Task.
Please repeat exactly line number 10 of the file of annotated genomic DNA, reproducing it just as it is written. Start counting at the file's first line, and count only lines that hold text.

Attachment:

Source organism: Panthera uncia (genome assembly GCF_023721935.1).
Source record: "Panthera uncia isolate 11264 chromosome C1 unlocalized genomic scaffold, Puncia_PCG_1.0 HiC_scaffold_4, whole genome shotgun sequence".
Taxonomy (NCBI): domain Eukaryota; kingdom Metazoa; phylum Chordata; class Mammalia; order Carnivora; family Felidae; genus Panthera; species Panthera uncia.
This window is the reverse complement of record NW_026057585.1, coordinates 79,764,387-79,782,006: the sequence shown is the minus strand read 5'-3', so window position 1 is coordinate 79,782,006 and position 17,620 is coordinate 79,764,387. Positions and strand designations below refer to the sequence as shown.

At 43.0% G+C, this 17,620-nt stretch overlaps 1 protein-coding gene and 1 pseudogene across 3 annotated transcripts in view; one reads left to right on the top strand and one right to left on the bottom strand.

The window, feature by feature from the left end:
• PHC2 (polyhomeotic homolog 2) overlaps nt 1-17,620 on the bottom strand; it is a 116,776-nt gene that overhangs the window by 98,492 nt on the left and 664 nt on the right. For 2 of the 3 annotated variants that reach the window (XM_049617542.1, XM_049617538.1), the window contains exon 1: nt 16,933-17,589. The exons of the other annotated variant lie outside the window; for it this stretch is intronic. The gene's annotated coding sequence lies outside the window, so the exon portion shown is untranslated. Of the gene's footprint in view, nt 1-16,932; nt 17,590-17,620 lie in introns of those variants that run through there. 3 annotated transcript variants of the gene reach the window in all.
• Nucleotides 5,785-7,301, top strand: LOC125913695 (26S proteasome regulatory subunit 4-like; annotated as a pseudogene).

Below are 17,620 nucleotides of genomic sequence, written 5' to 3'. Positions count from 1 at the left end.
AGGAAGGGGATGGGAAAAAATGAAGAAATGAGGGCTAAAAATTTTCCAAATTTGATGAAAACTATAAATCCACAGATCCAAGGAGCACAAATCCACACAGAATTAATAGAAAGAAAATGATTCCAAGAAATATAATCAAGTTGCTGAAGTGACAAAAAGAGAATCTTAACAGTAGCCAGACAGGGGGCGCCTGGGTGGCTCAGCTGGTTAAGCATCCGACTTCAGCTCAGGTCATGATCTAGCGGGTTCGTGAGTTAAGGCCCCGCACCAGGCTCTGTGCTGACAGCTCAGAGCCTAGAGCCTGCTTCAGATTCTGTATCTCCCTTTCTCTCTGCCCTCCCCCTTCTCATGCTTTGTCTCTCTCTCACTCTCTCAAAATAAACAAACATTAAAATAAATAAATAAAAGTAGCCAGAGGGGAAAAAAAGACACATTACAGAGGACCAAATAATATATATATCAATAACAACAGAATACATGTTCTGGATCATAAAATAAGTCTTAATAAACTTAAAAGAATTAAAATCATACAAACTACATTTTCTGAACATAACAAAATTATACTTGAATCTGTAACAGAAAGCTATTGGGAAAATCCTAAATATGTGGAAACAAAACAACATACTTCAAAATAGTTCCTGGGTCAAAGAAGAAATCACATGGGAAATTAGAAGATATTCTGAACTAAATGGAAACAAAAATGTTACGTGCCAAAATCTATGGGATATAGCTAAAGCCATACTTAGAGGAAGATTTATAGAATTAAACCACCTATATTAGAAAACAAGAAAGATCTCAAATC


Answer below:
AGGAAGGGGATGGGAAAAAATGAAGAAATGAGGGCTAAAAATTTTCCAAATTTGATGAAAACTATAAATCCACAGATCCAAGGAGCACAAATCCACACAGAATTAATAGAAAGAAAATGATTCCAAGAAATATAATCAAGTTGCTGAAGTGACAAAAAGAGAATCTTAACAGTAGCCAGACAGGGGGCGCCTGGGTGGCTCAGCTGGTTAAGCATCCGACTTCAGCTCAGGTCATGATCTAGCGGGTTCGTGAGTTAAGGCCCCGCACCAGGCTCTGTGCTGACAGCTCAGAGCCTAGAGCCTGCTTCAGATTCTGTATCTCCCTTTCTCTCTGCCCTCCCCCTTCTCATGCTTTGTCTCTCTCTCACTCTCTCAAAATAAACAAACATTAAAATAAATAAATAAAAGTAGCCAGAGGGGAAAAAAAGACACATTACAGAGGACCAAATAATATATATATCAATAACAACAGAATACATGTTCTGGATCATAAAATAAGTCTTAATAAACTTAAAAGAATTAAAATCATACAAACTACATTTTCTGAACATAACAAAATTATACTTGAATCTGTAACAGAAAGCTATTGGGAAAATCCTAAATATGTGGAAACAAAACAACATACTTCAAAATAGTTCCTGGGTCAAAGAAGAAATCACATGGGAAATTAGAAGATATTCTGAACTAAATGGAAACAAAAATGTTACGTGCCAAAATCTATGGGATATAGCTAAAGCCATACTTAGAGGAAGATTTATAGAATTAAACCACCTATATTAGAAAACAAGAAAGATCTCAAATC